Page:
This is usually where the “holy war” starts – the Mac/iOS versus Windows argument. In all honesty (because I use both), it’s hard to go wrong with either one. There’s good and not-so-good to each, so here’s the quick rundown (at least in my eyes).
- Apple is a captive ecosystem – there’s one hardware vendor, and that vendor doesn’t haggle on price.
- Apple runs everything from iCloud – and that includes the other i-things a person might own. If you are a person that likes for everything to play nice together, this becomes a compelling argument. If you’re in the mode of still having to manage a device (read: device tracking/location and throttles on things like YouTube for your still-learning-how-to-balance-screen-time teens), it’s really helpful.
- Windows machine manufacturers offer a lot of options in terms of hardware, so there’s a much broader range of price points and options.
- Add-on devices (things like webcams, and other third-party hardware) tend to be more plentiful on the Windows side.
- If you’re an Office 365 user, make no mistake that the applications on the desktop play much nicer in Windows (though it’s improving in MacOS and iOS).
What we chose (and why)
We went the route of iPad Pro 11, and attached a keyboard/folio cover.
- Size and portability became the driving factor in our decision.
- He’s got an interest in working with photos and video, something he’s already tinkering with on his iPad. For those kinds of activities, the Apple platform is a better place to be.
- We use the Family Sharing tools in iCloud, which also gives me the ability to easily apply management controls. I can use Find My iPhone to locate it, lock it down if necessary, share apps and content, back it up passively with no intervention, and govern screen time – at no additional cost.
- We know we needed a way to encase it to make it a little tougher, so adding a keyboard that doubled as a protective case (we went with this item from Logitech) would get us to more of the “laptop experience”.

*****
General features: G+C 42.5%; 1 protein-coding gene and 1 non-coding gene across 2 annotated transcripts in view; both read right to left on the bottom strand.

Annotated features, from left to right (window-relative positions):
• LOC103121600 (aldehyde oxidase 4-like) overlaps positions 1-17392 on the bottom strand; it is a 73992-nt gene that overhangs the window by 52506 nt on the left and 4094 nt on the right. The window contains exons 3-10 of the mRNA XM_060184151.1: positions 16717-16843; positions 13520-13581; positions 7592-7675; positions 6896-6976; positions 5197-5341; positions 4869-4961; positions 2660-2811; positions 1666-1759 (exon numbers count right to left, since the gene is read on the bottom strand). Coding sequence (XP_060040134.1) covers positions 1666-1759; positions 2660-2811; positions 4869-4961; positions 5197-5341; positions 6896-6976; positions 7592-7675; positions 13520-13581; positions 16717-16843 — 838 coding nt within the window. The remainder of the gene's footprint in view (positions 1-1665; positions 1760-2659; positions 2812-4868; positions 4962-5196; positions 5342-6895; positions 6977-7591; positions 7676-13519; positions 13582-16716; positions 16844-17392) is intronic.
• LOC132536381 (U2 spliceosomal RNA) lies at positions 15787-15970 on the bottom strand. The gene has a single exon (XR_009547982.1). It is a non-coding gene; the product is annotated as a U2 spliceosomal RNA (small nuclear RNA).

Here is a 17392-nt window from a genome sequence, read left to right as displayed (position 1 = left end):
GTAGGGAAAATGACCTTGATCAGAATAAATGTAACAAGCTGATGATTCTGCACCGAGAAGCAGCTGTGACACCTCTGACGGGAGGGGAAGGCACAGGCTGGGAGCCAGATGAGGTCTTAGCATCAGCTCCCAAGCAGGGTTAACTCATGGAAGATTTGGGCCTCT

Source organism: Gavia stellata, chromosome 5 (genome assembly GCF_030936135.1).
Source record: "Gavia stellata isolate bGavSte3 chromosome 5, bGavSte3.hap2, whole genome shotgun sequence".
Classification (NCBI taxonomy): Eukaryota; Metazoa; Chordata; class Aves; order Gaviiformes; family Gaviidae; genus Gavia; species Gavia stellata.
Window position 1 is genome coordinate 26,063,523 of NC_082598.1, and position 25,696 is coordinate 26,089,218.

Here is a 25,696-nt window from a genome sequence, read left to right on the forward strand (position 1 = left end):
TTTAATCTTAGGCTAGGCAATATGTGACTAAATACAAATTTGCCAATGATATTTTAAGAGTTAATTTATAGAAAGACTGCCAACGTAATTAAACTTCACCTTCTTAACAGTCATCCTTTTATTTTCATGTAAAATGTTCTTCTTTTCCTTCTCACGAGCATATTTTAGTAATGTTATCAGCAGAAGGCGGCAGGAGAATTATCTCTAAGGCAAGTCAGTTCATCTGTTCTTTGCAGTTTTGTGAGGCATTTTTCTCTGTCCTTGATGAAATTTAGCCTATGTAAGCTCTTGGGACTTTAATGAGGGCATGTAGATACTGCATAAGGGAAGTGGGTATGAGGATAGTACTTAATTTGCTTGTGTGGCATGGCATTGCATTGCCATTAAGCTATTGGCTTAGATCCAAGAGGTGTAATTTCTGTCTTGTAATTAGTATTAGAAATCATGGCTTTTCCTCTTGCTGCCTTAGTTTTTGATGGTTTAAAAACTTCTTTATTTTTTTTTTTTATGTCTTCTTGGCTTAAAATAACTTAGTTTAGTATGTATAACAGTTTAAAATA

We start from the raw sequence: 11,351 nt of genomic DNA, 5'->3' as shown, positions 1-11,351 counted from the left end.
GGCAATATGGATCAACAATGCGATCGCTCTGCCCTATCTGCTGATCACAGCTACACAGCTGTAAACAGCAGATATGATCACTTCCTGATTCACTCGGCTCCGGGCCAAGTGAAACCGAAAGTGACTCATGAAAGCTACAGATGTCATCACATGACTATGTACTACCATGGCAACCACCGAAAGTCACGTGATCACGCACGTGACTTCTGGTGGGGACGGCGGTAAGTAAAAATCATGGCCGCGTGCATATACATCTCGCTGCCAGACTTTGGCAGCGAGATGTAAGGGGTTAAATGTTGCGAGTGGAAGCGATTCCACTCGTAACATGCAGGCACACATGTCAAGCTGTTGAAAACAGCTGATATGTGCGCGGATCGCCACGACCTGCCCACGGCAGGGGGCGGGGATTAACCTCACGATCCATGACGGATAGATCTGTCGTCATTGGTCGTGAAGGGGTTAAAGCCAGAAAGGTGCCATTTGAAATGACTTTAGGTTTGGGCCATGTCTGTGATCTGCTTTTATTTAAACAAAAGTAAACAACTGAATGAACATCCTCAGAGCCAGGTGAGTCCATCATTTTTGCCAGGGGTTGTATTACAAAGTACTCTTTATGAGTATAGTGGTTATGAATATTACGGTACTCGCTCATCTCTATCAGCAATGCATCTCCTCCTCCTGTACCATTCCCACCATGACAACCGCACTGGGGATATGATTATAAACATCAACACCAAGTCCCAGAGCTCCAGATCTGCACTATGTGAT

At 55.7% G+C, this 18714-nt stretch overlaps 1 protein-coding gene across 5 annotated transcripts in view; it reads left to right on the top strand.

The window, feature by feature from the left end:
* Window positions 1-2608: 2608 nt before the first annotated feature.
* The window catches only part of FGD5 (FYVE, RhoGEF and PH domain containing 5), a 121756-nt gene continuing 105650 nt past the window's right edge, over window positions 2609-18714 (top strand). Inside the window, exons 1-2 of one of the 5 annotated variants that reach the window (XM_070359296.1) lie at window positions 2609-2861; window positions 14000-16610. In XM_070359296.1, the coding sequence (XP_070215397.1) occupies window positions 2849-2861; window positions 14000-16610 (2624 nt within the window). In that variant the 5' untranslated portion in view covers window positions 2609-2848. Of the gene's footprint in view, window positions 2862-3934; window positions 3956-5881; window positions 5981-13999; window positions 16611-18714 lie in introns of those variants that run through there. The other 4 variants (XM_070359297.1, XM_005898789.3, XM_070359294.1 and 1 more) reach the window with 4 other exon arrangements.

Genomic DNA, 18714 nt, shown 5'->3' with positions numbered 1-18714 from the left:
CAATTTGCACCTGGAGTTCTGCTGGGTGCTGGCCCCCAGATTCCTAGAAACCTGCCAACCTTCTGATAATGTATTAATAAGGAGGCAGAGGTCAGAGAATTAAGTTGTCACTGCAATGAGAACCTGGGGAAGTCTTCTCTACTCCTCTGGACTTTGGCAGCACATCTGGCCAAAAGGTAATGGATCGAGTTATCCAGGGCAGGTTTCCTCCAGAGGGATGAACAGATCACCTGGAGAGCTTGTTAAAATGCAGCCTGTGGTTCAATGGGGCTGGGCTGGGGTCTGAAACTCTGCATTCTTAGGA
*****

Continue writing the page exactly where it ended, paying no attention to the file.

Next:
- It should last him another four years, and is a supported configuration at school.
- We have another Windows machine at home he can use, if needed.
The decision tree is the same, regardless of what platform you choose. Here are a few hardware options I’d feel good about recommending.
- Windows 10 Operating System.
- Window 10 Home (vs Professional) should be good enough – if you’re not sure what the differences are, look at this reference from Microsoft.
- Nothing less than an Intel i5 processor.
- Nothing less than 8GB of RAM, I’d go 16GB if at all possible.
- Solid State Drive, minimum 128GB.
Manufacturers I’d recommend are Dell, Asus, Lenovo and also the Microsoft Surface and Surface Book. The Surface is much more of a tablet than it is a laptop (though it runs Windows 10), where the Surface Book is a laptop than can behave like a tablet if necessary.
Dell is running a pretty good back-to-school deal on an XPS 13 laptop – I mention this one because Dell offers more comprehensive support options at the time of purchase. Based on conversations with others, they do a good job with it (meaning this isn’t like the third party extended warranty kind of deal). For those far-flung students, it might not be a bad option.
- MacBook Air – starts at $1,099
- MacBook Pro – starts at $1,299
- iPad Pro – starts at $799 for 64GB storage (but realistically $949 for 256 GB)
- iPad Air – starts at $499 for 64GB storage (but realistically $649 for 256 GB)
Other places to check (if you’re so inclined) for recommendations:
- The Wirecutter -here’s their Best Laptops rundown (updated 7/23/2019).
- The Wirecutter also does a Back To School rundown that might be worth the peek.
- If you’re a subscriber to Consumer Reports, they too have a recommended list. If you don’t have a subscription, here’s their top 10:
- MacBook Pro 13
- LG Gram 13
- MacBook Air 13
- Microsoft Surface Pro 6 (Core i7)
- Samsung Notebook 9
- HP Spectre 13
- Microsoft Surface Laptop 2 (Core i7)
- Microsoft Surface Pro 6 (Core i5)
- Asus Zenbook
- Microsoft Surface Laptop (Core i7)
- (Coming in at #12 was the Microsoft Surface Book 2)
I hope this helps – feel free to comment here or on Facebook.